Project description:<h4>Background</h4>After 15 years of absence, in 2013 bovine tuberculosis (bTB), caused by Mycobacterium (M.) bovis and M. caprae, reemerged in the Swiss dairy cattle population. In order to identify the sources of infection as well as the spread of the agents, molecular-epidemiologic tracing by MIRU-VNTR analysis in combination with spoligotyping was performed. A total of 17 M. bovis and 7 M. caprae isolates were cultured from tuberculous bovine lymph nodes and analyzed with a set of 49 genetic markers by using automated capillary electrophoresis.<h4>Results</h4>The outbreak in the western part of Switzerland was caused by M. bovis spoligotype SB0120. With the exception of four single-locus variations observed in MIRU 20, the MIRU-VNTR profiles of the 17 M. bovis isolates were identical, indicating a single source of infection. M. bovis detected in one archival bovine specimen from the outbreak region showed an identical MIRU-VNTR profile, suggesting persistence of the agent in a dairy herd for nearly fifteen years. The outbreak in the eastern part of Switzerland was caused by M. caprae spoligotype SB0418. All Swiss M. caprae isolates showed the Lechtal-type MIRU-VNTR profile, described as endemic in wild ruminants and in dairy cattle in Austrian bordering regions. This suggests the agent was most likely introduced by Swiss dairy cattle summering on Austrian pastures.<h4>Conclusions</h4>The present study is the first MIRU-VNTR analysis of Swiss bTB mycobacterial isolates. The genotyping assay was found to be highly discriminating and suitable for the epidemiological tracing of further outbreaks. These findings will contribute to the development of an international MIRU-VNTR database aiming to improve bTB surveillance.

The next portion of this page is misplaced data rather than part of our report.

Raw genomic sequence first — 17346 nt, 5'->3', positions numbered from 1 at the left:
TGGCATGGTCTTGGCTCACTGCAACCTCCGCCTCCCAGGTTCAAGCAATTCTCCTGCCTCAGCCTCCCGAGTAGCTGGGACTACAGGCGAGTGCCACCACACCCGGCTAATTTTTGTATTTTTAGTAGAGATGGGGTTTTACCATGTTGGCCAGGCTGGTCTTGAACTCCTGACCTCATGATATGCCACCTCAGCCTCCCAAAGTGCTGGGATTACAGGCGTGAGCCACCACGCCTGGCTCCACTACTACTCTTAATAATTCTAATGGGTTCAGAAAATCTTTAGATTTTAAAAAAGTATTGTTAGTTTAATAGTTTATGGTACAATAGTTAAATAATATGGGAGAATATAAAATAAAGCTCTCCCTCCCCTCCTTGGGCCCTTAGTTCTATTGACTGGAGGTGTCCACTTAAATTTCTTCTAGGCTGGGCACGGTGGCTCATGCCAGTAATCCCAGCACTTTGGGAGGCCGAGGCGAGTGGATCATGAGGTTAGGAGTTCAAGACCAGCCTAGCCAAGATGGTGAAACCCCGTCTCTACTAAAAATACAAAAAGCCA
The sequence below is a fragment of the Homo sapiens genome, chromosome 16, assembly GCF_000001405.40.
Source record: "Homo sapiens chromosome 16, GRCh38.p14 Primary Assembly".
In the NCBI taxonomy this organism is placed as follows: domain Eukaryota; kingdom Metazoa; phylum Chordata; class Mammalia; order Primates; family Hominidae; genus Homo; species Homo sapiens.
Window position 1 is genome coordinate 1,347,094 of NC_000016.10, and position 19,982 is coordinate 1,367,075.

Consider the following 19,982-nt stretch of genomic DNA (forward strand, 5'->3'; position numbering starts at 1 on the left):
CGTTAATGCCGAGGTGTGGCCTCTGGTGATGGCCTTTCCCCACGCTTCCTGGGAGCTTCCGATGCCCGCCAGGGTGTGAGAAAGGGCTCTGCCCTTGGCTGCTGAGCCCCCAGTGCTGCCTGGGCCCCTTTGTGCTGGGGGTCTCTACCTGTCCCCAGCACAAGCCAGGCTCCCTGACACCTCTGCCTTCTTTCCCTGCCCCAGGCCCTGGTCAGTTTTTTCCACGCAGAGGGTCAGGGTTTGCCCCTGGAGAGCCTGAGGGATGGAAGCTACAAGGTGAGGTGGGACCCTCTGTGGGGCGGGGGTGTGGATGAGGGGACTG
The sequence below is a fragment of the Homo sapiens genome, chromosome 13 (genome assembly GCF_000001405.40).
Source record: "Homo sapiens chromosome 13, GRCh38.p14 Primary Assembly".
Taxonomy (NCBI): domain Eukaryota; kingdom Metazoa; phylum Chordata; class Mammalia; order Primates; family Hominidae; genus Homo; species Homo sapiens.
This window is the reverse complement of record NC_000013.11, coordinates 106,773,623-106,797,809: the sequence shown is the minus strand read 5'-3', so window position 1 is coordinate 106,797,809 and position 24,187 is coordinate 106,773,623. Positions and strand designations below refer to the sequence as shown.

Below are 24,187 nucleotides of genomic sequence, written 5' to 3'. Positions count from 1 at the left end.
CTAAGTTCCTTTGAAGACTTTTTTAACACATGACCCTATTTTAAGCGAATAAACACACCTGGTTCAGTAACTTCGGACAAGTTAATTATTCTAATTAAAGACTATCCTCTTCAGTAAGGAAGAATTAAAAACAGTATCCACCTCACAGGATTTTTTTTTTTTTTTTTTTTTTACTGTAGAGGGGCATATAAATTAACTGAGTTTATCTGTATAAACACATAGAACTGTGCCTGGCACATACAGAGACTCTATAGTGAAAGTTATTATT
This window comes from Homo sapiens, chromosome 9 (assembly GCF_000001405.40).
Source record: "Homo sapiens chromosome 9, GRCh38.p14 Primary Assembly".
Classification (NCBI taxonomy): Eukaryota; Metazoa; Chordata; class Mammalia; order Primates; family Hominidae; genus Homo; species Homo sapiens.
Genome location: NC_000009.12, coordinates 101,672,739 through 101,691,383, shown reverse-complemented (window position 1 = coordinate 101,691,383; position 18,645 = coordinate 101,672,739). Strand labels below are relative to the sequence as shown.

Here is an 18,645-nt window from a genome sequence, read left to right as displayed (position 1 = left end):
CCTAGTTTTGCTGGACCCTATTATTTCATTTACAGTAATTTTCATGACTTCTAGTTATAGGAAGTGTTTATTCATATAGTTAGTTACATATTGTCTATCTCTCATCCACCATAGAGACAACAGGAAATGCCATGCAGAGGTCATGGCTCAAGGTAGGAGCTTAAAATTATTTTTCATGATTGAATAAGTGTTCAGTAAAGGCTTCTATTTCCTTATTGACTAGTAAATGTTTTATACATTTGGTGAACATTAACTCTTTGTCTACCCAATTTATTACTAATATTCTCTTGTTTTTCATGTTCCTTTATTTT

Project description:Bovine tuberculosis (bTB) caused by Mycobacterium bovis is a transmissible disease notifiable to the World Organization for Animal Health and to the European Union, with ongoing efforts of surveillance and eradication in every EU member state. In Germany, a country which has been declared officially free from bovine tuberculosis since 1997 by the EU, M. bovis infections still occur sporadically in cattle and other mammals, including humans. Here, the transmission routes of a bTB outbreak in a wildlife park in Germany affecting different cervid species, bison, lynx, and pot-bellied pigs were followed by employing whole-genome sequencing (WGS) combined with spoligotyping and mycobacterial interspersed repetitive-unit-variable-number tandem-repeat (MIRU-VNTR) typing. One single M. bovis strain persisted from 2002 to 2015, and transmission between the park and a distantly located captive cervid farm was verified. The spoligotyping patterns remained identical, while MIRU-VNTR typing of 24 loci of the standardized panel and locus 2163a as an additional locus revealed one change at locus 2165 in a strain from a fallow deer and one at locus 2461 in isolates from red deer over the whole time period. WGS analysis confirmed the close relatedness of the isolates, with a maximum of 12 single nucleotide polymorphisms (SNPs) detected between any two sequenced isolates. In conclusion, our data confirm a longitudinal outbreak of M. bovis in a German wildlife park and provide the first insights into the dynamics of different genotyping markers in M. bovis.